“Any Minute Mom…” and “The Story of An Hour”

Prior to reading chapters 6-10 of Blau’s The Literature Workshop I was contemplating what short story or poem I would use for my literary analysis and reflection essay due after spring break. After reading the syllabus I felt a bit dismayed by the open option to use any piece of literature for the assignment, and the ‘literary analysis’ also lacked detailed direction and expectations. Putting these concerns aside until class I moved on to the reading and discovered that chapter 6 addresses some of my concerns and specifically  mentions “that learning to write has to include learning how to find and choose a topic for oneself” (123). This line made me consider the literary analysis assignment in a brighter light, that the assignment was an opportunity to read and explore something of greater personal interest.
As the chapter continues it mentions the necessity of choosing a text which enables the possibility for “different avenues” of literary interpretation (125). Finding a short story which is contentious enough to inspire debate on interpretation, young enough to not have been exposed to numerous prior analysis, and of a topic which interests me personally makes for a difficult find. Fortunately, Blau shares his sample short story, “Any Minute Mom…,” which reminded me of a few stories I reserve for my own students who may have finished their assigned work ahead of schedule, particularly “The Story of An Hour” by Kate Chopin. This story may be my choice for the literary analysis essay, even though I expect there may be considerable prior scholarly analysis.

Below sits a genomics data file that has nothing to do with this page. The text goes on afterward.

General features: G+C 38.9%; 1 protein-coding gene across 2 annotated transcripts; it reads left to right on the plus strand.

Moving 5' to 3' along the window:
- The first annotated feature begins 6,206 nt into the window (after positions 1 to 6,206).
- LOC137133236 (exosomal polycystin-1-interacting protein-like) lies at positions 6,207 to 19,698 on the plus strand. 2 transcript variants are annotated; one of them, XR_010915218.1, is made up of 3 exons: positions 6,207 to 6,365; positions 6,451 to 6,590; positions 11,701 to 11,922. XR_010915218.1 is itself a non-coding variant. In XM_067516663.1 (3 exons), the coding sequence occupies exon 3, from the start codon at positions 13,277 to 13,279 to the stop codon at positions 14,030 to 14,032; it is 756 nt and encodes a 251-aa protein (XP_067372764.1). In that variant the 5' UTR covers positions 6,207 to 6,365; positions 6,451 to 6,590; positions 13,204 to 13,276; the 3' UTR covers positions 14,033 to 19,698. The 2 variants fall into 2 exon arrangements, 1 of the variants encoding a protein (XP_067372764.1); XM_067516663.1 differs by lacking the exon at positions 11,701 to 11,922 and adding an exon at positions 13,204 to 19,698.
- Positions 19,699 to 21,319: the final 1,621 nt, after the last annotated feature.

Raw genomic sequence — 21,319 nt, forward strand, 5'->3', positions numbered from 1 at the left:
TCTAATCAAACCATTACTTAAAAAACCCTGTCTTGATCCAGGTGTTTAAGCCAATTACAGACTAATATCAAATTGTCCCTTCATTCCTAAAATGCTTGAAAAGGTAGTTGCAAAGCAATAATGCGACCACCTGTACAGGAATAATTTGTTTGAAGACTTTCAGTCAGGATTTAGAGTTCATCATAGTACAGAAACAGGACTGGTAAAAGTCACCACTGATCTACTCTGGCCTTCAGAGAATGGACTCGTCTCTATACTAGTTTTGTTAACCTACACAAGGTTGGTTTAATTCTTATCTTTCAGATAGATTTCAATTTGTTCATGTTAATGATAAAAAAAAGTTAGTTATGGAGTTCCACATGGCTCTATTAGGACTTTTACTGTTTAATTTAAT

Blau’s activities: Jump-in reading, Pointing, Writing about a line, and Reporting Out and Publishing, present a perfect starting point to develop a literary analysis. I found the ‘Sharing in Writing Groups’ activity to be an impossibility for my upcoming task, but one which I could easily use in my own classroom. The first three activities work simply enough on ones own, with pointing as an individual listing of favorite/outstanding lines. The reporting Out activity would work perfectly with a bit of research. In place of a classroom of peers I will have to search the databases for existing analysis and compare the findings of others to my own. I also realize that following this order is especially important, as reading any scholarly analysis prior to writing my own could have an influence (adverse or not) on my own interpretation. Following this method I expect I can produce a paper which demonstrates a construction of my knowledge and not, as Blou puts it, ‘a paper made of prefabricated parts” (153).